Environmental degradation is also a major concern that has gone unaddressed to the degree required to clean up the errors of TEPCO. Radiation and contaminated hazards stemming from the disaster are critical hazards that have leaked in to the ocean and then circulated throughout causing widespread marine pollution resulting in damage to fish and the local economy. It is estimated that 5,000 to 15,000 trillion becquerels of radioactive substance fell into the ocean (Hsu).
“Mainly, the radioactive Cesium (Cs-137) is the isotope that is responsible for the radiation damage which has caused poisonous levels of toxicity in fish and other marine life” (Hsu).
Scientists believe that 10 to 30 bequerels of radio-active material will arrive on the U.S. and Canadian coastal waters of North Oregon by 2014 and 2020 (Hsu). Their behavior indicates the extreme degree of arrogance and recklessness possessed by the industry leaders. By forcing their own victims to go through such arduous processes to receive fair compensation the TEPCO executives demonstrated their atrocious disregard for life, justice, and the disaster.
The judgement against Muto, Takekuro, and Katsumata
With this background, the sentencing for the TEPCO chairman can be better comprehended as the deliverance of justice that it so rightly is. The TEPCO chairman presiding at the time of the accident was charged with ‘professional negligence resulting in death’ for not having taken the necessary precautions that may have prevented the Fukushima Daiichi fallout from happening in the first place (McCurry). At least this is the prosecution’s aim. The leaders are expected to plead not guilty to the crime with the rationale that the tsunami that hit was of an unpredictable size.
Difficulties in proving innocence
Managing to defend their innocence may prove quite difficult. It was just last July that an independent judicial panel ruled that the men ought to be tried even after public prosecutors made the decision twice to not pursue the case (McCurry).
“A total of 44 elderly hospitals patients died during and shortly thereafter the fallout and here are many injuries that have occurred towards TEPCO staff and members on the self-defense forces” (McCurry).
Although they may plead ignorance towards the knowledge of the possibility of Tsunami disaster, where they will have much harder disputing is the accountability they owed to the public following the disaster. Apparently, they knew within 72 hours of the Tsnuami strike that three of the reactors were entering into a full meltdown situation. This information however was not leaked until a full three months after the event happened (Corbett). In addition, TEPCO has been accused of covering up its estimates of how much radioactive waste poured out of the reactors (Corbett).
Direction of the prosecution in the Fukushima case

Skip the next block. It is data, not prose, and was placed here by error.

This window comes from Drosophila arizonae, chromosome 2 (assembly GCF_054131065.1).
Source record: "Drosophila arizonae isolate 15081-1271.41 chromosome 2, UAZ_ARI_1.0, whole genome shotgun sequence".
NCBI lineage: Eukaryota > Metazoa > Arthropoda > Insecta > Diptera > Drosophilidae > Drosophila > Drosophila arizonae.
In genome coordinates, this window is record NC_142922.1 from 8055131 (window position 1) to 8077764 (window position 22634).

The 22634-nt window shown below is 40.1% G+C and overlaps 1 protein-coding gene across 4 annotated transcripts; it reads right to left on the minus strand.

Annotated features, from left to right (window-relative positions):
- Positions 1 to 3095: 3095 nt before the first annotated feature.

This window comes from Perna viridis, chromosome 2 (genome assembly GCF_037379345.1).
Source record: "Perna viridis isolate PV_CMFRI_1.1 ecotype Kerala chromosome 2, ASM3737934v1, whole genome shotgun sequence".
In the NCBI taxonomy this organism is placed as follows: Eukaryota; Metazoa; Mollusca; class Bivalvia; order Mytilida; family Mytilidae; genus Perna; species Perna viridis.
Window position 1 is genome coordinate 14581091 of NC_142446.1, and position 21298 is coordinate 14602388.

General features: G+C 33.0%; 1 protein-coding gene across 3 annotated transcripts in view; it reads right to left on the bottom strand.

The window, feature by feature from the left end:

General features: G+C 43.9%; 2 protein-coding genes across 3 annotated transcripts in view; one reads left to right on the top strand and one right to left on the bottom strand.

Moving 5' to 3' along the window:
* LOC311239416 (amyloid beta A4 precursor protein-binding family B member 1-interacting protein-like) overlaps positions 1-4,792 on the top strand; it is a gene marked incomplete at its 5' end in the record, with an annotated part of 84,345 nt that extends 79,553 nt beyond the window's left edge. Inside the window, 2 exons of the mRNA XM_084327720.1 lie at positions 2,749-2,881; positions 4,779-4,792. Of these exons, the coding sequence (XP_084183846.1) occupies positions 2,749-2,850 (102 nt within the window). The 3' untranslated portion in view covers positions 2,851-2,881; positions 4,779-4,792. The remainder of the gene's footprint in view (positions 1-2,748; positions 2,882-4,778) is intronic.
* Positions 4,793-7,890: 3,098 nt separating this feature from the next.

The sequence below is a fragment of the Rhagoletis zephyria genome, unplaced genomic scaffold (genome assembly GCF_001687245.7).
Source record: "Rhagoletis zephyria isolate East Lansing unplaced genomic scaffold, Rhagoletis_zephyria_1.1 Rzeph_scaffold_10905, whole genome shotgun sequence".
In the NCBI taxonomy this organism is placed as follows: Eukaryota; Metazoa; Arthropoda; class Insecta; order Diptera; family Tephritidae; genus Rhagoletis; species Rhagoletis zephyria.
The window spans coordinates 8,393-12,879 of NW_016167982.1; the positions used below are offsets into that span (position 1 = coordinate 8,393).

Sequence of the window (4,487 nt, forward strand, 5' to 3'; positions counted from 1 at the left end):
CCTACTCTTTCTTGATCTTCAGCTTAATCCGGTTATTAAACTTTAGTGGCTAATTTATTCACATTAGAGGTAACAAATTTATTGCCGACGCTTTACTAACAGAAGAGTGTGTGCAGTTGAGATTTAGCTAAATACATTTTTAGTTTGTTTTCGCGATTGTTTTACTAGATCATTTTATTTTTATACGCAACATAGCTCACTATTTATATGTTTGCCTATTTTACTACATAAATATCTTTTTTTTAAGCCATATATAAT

Prosecutors are pointing to the company’s actions as indications of a lack of sufficient safety culture (McCurry). Due to their negligent attitudes towards safety, they are charged with ineffectual risk management which in turn lead to the underestimate of tsunami threats that ultimately led to the disaster (McCurry). The committee to preside over the hearing has indicated that thee Fukushima Dai-ichi plant had the reputation among all of Japans’ nuclear power plants as being the one with the very weakest safety margin for approaching Tsunami (McCurry). Sadly, such behavior is consistent with TEPCO’s performance for decades.
Justice in Japan
A part of the reason why there has been such a slow coming to judgement against TEPCO’s actions is likely because of the strong ties possessed between the TEPCO Company and the Japanese Government. TECPO has been nationalized as a governmental organization and this makes them one of the largest stake holders in Japan. The closeness of their bonds may be why the TEPCO company executives escaped being brought to trial following two rounds of judicial judgment from the national government (McCurry). The corruption at the federal level in this case is reminiscent of that involved in the Indonesian wildfire issues in that prosecution was impeded by government involvement.
Increasing public outcry against injustices over Fukushima disaster
Japan as a whole has certainly been quite shaken up from the incident. Many people are righteously furious at the TEPCO and have come out in wide-spread protests to detest both TEPCO and the use of nuclear power within Japan (Adelstein and Nakajima). According to many journalists, TEPCO, since the disaster, has become a symbol of Japan’s most loathsome business practices including collusion, cronyism, corruption, gentrification, weak regulation and entropy (Adelsten and Nakajima).